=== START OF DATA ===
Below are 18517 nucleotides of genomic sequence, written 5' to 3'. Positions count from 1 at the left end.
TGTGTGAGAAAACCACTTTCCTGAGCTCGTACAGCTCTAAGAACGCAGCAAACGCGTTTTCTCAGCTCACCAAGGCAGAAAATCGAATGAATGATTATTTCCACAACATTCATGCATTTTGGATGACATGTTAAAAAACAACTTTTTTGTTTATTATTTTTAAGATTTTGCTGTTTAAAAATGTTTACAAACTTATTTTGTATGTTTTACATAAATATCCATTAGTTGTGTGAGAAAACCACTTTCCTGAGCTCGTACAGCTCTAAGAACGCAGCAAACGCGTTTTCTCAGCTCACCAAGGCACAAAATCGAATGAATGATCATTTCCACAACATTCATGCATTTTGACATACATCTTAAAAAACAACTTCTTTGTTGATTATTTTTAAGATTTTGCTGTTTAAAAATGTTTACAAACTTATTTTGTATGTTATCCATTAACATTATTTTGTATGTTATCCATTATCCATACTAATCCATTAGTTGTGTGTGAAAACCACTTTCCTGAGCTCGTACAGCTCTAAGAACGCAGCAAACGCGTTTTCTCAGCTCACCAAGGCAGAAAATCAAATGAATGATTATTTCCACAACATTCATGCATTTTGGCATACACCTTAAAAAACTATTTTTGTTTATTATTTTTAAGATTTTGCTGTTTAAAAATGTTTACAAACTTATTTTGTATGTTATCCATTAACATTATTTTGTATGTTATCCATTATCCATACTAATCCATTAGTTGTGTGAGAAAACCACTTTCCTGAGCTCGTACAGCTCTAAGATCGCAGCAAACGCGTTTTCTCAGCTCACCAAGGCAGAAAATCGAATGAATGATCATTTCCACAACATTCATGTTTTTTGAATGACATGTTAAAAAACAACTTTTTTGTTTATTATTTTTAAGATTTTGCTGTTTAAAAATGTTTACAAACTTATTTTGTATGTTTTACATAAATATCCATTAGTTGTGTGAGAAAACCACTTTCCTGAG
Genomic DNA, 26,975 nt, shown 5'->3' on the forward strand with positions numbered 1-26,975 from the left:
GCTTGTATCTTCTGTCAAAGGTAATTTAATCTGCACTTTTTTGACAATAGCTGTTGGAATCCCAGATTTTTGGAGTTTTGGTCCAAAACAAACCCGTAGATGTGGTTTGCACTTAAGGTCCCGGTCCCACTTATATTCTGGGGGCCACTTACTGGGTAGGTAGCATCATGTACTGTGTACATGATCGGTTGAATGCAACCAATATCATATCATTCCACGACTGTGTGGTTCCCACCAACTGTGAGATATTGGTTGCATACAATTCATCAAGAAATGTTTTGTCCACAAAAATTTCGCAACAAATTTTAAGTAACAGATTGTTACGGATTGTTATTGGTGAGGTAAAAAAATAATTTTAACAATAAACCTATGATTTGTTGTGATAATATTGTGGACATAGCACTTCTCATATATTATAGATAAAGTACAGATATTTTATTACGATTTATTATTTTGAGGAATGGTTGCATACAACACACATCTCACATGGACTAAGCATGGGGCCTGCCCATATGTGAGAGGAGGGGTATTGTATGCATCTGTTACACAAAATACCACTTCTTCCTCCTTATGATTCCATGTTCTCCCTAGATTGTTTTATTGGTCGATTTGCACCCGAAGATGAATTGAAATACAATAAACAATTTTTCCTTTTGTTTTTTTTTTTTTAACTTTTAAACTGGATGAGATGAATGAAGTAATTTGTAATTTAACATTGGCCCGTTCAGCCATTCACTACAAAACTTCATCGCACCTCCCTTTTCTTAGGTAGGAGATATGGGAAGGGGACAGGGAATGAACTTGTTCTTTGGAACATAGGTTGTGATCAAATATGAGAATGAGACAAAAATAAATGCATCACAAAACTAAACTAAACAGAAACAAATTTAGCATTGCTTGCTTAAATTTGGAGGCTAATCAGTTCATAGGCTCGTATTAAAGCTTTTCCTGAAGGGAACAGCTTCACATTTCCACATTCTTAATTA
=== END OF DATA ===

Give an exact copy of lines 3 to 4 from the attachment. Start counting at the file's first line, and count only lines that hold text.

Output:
Genomic DNA, 26,975 nt, shown 5'->3' on the forward strand with positions numbered 1-26,975 from the left:
GCTTGTATCTTCTGTCAAAGGTAATTTAATCTGCACTTTTTTGACAATAGCTGTTGGAATCCCAGATTTTTGGAGTTTTGGTCCAAAACAAACCCGTAGATGTGGTTTGCACTTAAGGTCCCGGTCCCACTTATATTCTGGGGGCCACTTACTGGGTAGGTAGCATCATGTACTGTGTACATGATCGGTTGAATGCAACCAATATCATATCATTCCACGACTGTGTGGTTCCCACCAACTGTGAGATATTGGTTGCATACAATTCATCAAGAAATGTTTTGTCCACAAAAATTTCGCAACAAATTTTAAGTAACAGATTGTTACGGATTGTTATTGGTGAGGTAAAAAAATAATTTTAACAATAAACCTATGATTTGTTGTGATAATATTGTGGACATAGCACTTCTCATATATTATAGATAAAGTACAGATATTTTATTACGATTTATTATTTTGAGGAATGGTTGCATACAACACACATCTCACATGGACTAAGCATGGGGCCTGCCCATATGTGAGAGGAGGGGTATTGTATGCATCTGTTACACAAAATACCACTTCTTCCTCCTTATGATTCCATGTTCTCCCTAGATTGTTTTATTGGTCGATTTGCACCCGAAGATGAATTGAAATACAATAAACAATTTTTCCTTTTGTTTTTTTTTTTTTAACTTTTAAACTGGATGAGATGAATGAAGTAATTTGTAATTTAACATTGGCCCGTTCAGCCATTCACTACAAAACTTCATCGCACCTCCCTTTTCTTAGGTAGGAGATATGGGAAGGGGACAGGGAATGAACTTGTTCTTTGGAACATAGGTTGTGATCAAATATGAGAATGAGACAAAAATAAATGCATCACAAAACTAAACTAAACAGAAACAAATTTAGCATTGCTTGCTTAAATTTGGAGGCTAATCAGTTCATAGGCTCGTATTAAAGCTTTTCCTGAAGGGAACAGCTTCACATTTCCACATTCTTAATTA